Archive for October, 2014

you learn something new every day

Was recently googling to find out the etymology of the Chinese idiom ‘马后炮‘ (ma hou pao, or ‘cannon behind horse’), when I stumbled onto this old discussion on a local forum. Someone wanted to know how to translate that Chinese idiom into English, and someone else suggested ‘Monday morning quarterback‘. I had never heard this term before, and after checking it out, I concluded it summed up the essence of ‘cannon behind horse’ perfectly! :D

you learn something new every day

Came across an article on an interesting psychological phenomenon, pareidolia, today.

another level of enlightenment

El Lobo Loco, who blogs at Singapore2b, on Singaporeans who want a slower pace of life……

They want a slower pace of growth and development, but they do not quite understand what that means. Or rather they SAY they want a slower pace, when what they actually want is contradictory or even illogical.

What do you mean by slower? Train runs every 15 minutes instead of every 2 minutes during peak hour? Then no. Banks only open from 9 am to 3 pm Mon to Fri only like in many developed countries? No. Shops open 9 am to 6 pm Mon to Fri, and 10 am to 2 pm on Sat and closed on Sun? No. Slower development? HDB flats waiting period to stretch to 6 years? NO! Or what did you mean by slower pace? Wait 30 minutes to get served in a restaurant? Walk to the McDonald’s 2 km away because you can get there in 30 minutes, and the feeder bus only comes every hour?

from here

I never saw this issue in this way before, and find that his analysis makes a lot of sense. I suppose when people say they want a slower pace of life, they usually mean themselves, not others. ;)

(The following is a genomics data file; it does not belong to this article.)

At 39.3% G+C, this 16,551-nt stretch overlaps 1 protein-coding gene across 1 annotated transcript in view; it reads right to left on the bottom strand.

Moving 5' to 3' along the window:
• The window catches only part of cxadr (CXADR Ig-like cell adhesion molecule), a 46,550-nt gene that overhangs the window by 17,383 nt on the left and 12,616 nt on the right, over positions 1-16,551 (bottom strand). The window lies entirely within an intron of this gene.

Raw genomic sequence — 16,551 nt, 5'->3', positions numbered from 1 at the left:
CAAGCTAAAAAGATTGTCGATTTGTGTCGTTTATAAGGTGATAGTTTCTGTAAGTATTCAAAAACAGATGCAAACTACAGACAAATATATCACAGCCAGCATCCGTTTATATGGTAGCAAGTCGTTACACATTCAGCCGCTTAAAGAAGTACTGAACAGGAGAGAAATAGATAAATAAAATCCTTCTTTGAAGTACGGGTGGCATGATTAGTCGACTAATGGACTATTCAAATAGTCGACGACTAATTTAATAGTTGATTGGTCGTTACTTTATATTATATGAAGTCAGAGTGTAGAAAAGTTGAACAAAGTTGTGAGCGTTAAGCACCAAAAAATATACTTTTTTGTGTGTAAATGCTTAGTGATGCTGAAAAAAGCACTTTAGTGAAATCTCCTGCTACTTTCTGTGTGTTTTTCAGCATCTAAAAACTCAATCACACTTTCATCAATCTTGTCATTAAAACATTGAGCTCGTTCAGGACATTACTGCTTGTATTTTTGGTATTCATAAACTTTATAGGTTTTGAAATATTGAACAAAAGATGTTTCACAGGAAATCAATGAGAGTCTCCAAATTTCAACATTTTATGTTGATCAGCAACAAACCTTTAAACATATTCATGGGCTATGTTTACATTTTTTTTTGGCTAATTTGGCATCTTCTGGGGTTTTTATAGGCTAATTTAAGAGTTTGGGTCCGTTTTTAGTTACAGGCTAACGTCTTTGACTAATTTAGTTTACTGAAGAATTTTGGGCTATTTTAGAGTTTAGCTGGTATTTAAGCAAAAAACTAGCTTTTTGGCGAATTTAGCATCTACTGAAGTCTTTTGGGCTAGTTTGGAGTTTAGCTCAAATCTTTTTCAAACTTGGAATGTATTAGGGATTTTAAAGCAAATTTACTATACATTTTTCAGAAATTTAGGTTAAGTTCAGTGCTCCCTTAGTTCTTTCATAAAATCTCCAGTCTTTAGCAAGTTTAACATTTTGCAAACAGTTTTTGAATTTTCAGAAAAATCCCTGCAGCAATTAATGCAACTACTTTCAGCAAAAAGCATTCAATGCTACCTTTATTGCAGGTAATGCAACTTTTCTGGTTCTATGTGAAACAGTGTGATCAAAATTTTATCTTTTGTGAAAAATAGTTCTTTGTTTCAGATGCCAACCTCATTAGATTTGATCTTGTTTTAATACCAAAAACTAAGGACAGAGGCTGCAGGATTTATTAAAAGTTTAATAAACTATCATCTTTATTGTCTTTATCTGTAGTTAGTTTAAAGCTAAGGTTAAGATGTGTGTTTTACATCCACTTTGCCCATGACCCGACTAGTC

the grammar of a dinner

After lunch this afternoon, I returned to the office and somehow suddenly recalled this poem, by late Singaporean poet Arthur Yap. (A nice post about him can be found here.)

the grammar of a dinner

let’s have chicken for dinner.

somewhere else, someone else utters:
let’s have john for dinner.
we are alarmed by the latter
but a dinner, too, has its own grammar
& we are assured by grammarians
both utterances are in order.

john, + animate, + human,
couldn’t be passed off as repast.
chicken is + animate, – human,
& can end up in any oven.
if we combine the items of grammar
the way things in cooking are,
we would then have:
let’s have chicken for john for dinner,
let’s have chicken for dinner for john,
let’s have for john chicken for dinner,
let’s have for dinner for john chicken;
but probably not:
let’s have john for chicken for dinner,
let’s have for dinner john for chicken.

john is a noun holding knife & fork.
chicken collocates with the verb eat.
grammarians favour such words
as delicious & john eats happily,
but in a gastronomic dinner
taxonomic john isn’t to eat deliciously.

those were the days

Was at the MRT station near my house this afternoon, when I spotted a young man in a Tiffany blue tee emblazoned with these words in bold black:


last quarter

And we’re into the last quarter of the year! :O

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